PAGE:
If you are working on a manuscript and have been using tabs it is very easy to strip them out. Do a search and replace with ^t in the search box and then leave the replace box empty. If you have extra spacing, either between sentences, or to rearrange text on the page, or have used hard returns to start a new page, you will need to take those out. One way is to use the search-and-replace feature. Hit the space bar twice (or the number of offending spaces) in the search box, and then put the desired number of spaces in the replace box (one or zero). To make sure you have removed all the offending spaces use the “Show” feature in the menubar. In Word it looks like the paragraph symbol. ¶ (the “show” symbols do not print) Extra spaces will show up as dots and you can manually delete them. From this point forward you will use the “insert page break” feature, and stylesheets for arranging text so it’s indented, centered or right justified or whatever you need.

Making a user-defined stylesheet is very easy. From the menu bar under Format select “Style…”:

You are going to create a user-defined style. Select “New…”

Give it a name. I used “Manuscript.” The style type will be “paragraph.” Base it on “body text.” Style for the following paragraph will be “Manuscript.” Then select “format” and from the drop down menu go to “paragraph.”

Fill in the boxes so it looks like the above. Then hit OK. Select format again and select font.

I recommend you leave the special effects and character spacing alone. Some of those don’t translate well. Times New Roman and Garamond both show up well on most readers, no matter what size the screen. If you prefer to work with a different font, put that in your style sheet. When you are ready to submit, you can select all and change the font to Times or Garamond.

Now hit apply.

Save your style sheet by selecting “organizer” from the Style box. Highlight your style, select Copy and it will show up on the right hand side. Now, when you open a new document, you can just go to Style, selected user-defined styles and your custom style sheet(s) will be there, ready to go.

There you have it. A simple format good for composing on your computer and with fewer chances of translation errors when you make an electronic submission. If you’re not familiar with style sheets, I recommend you play around with them. You won’t hurt anything. Trust me. Try different fonts, different spacing. See what happens. When you’re comfortable with a basic body text style, you can make style sheets for chapter heads and other things. Break those old habits of manual spacing and using the Tab key, and you’ll create electronic submissions that give various gadgets and programs fewer opportunities to be “helpful.” And the agents and editors you submit to will thank you for it.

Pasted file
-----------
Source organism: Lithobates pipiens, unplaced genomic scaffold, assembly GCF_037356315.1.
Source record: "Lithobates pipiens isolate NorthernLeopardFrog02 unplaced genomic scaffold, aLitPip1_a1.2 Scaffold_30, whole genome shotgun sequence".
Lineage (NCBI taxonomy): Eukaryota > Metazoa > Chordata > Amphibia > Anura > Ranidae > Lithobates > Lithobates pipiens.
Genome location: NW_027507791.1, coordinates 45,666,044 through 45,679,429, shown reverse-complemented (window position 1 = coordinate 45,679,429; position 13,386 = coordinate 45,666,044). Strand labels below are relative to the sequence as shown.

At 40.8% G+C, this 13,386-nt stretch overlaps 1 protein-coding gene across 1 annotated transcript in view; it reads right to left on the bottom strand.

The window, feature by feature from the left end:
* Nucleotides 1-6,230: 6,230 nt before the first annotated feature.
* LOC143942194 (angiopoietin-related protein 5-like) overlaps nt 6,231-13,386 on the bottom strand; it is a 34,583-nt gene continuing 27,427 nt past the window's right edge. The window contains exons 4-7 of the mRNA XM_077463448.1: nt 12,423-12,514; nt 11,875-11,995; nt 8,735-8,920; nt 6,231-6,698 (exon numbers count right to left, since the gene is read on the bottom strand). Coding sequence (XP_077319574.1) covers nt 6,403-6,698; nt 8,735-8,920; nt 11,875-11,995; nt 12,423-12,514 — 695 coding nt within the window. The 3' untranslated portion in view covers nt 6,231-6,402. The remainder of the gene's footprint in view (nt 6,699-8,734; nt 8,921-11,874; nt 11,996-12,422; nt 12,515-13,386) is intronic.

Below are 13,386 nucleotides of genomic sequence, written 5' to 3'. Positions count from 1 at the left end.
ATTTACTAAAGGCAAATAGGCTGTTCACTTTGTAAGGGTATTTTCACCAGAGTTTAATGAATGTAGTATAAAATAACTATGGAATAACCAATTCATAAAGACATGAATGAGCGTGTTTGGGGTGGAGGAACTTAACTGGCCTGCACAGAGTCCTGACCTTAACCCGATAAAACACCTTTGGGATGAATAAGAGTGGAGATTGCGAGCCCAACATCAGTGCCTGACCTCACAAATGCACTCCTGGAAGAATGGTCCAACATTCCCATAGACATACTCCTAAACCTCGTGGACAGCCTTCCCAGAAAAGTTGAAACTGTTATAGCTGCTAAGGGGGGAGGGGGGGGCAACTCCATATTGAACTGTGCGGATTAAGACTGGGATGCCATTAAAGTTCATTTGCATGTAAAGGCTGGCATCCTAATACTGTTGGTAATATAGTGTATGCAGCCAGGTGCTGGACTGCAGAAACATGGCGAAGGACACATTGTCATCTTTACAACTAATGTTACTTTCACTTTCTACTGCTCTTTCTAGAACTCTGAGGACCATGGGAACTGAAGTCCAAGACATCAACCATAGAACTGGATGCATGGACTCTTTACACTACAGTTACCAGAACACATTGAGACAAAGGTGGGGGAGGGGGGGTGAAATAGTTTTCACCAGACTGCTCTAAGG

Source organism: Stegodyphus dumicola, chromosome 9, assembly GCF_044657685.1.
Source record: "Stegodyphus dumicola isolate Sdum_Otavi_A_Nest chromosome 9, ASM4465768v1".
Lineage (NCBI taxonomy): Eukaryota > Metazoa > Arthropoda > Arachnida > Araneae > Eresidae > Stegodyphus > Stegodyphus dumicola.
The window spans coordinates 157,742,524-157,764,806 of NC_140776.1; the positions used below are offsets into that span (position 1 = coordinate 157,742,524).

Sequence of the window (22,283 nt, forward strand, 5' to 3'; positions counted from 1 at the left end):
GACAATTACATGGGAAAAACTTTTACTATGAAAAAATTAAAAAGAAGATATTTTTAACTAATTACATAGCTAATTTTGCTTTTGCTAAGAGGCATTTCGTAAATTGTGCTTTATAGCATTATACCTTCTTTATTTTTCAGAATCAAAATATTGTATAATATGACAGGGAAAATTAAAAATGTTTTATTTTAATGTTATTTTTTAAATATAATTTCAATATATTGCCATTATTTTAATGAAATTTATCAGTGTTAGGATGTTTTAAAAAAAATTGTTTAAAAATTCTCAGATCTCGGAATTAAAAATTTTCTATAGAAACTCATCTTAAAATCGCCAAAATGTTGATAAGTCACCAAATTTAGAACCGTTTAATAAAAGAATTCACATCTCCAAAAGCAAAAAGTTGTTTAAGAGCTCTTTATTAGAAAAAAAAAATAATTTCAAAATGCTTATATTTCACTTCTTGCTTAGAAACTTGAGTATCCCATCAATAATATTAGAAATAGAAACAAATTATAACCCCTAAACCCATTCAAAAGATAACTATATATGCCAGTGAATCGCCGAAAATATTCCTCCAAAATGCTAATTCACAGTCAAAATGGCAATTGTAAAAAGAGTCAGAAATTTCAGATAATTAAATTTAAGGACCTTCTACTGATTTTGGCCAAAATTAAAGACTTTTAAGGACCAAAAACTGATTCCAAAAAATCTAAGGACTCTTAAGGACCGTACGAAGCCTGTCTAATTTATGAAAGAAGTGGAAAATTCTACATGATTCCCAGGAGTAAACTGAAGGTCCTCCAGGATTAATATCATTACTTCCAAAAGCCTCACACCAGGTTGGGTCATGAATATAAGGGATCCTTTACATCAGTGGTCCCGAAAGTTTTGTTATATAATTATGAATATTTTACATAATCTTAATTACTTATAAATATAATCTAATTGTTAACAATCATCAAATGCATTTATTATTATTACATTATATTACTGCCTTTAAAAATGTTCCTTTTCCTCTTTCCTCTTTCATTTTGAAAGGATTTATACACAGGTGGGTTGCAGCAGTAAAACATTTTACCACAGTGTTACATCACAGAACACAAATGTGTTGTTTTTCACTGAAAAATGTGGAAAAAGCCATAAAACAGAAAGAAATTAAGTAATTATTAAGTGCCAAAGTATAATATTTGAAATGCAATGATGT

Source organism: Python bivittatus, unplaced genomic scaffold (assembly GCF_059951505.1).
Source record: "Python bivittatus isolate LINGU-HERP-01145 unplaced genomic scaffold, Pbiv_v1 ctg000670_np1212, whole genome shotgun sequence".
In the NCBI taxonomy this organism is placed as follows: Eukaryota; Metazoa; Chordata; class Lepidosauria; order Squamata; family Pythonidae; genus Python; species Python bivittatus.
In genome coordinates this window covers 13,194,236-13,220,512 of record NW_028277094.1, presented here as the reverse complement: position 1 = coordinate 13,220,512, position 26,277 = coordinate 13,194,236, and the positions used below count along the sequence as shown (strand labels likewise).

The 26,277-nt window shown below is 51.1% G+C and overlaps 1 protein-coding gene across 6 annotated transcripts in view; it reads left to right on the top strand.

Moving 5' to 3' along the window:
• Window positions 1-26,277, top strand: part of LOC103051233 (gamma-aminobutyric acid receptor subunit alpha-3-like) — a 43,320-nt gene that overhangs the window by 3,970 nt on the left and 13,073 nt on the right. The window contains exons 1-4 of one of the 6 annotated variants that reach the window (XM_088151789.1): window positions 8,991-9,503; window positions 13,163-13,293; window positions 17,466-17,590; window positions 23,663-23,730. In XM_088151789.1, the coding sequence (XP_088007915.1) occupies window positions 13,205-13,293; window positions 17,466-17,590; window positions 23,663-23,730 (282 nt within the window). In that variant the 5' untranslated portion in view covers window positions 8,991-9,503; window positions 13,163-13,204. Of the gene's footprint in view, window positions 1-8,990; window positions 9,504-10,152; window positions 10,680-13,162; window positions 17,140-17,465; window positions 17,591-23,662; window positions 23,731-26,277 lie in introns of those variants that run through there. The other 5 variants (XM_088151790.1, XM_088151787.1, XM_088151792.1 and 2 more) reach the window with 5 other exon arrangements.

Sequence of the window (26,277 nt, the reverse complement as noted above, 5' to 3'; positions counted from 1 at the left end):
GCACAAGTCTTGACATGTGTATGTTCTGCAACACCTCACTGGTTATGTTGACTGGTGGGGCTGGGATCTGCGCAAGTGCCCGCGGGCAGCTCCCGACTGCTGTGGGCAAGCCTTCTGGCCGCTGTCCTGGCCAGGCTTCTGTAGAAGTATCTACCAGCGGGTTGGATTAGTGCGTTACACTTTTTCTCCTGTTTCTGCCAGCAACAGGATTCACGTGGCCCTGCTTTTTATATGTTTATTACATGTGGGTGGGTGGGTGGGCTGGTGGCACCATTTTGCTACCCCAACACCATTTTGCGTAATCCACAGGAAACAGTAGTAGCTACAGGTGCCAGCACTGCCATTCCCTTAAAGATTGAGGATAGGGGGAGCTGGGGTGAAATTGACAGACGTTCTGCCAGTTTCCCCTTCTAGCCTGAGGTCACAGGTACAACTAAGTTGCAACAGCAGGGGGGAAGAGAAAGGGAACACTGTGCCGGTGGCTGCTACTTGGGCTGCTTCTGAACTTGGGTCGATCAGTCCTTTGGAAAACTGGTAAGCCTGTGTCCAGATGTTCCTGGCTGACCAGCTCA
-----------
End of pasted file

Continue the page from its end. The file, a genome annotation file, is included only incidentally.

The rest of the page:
If you have any tips for formatting documents that are helpful to those of us who are unfamiliar with or are just learning the wonders of HTML and CSS, I’d love to hear them.








17 thoughts on “My Computer Doesn’t Like Your Computer: Formatting Electronic Submissions

  1. I usually end up using the HTML editor for final formatting, regardless of any settings. For a while I was switching between my netbook (Linux, OpenOffice) and my desktop (Windows, Word) and even though the files were *allegedly* all RTF, when I looked at the code there were islands of straight quotes in a sea of curly quotes and other horrors. Plus, when I used my Windows laptop to edit whilst commuting by bus, I discovered Word had helpfully created a completely new style every time the bus hit a bump. Cleaning that up, for *print* submission, was a nightmare. There should be a “stop helping me, dammit!” checkbox in Word. (And a mini-game where you can destroy Clippy in many painful and humiliating ways.)

  2. Good one, Sabrina! If Clippy could die of shame, mine should have kicked the bucket years ago.

    It’s like I told WB, the real problem is that the people who create these programs are one) in competition with each other and they’re more concerned with showing each other up than they are in compatibility; and two) they aren’t writers, or at least, they aren’t fiction writers or essayists. I think 90% of the features in Word are there just because some techie thought it was cool and never asked it was actually useful.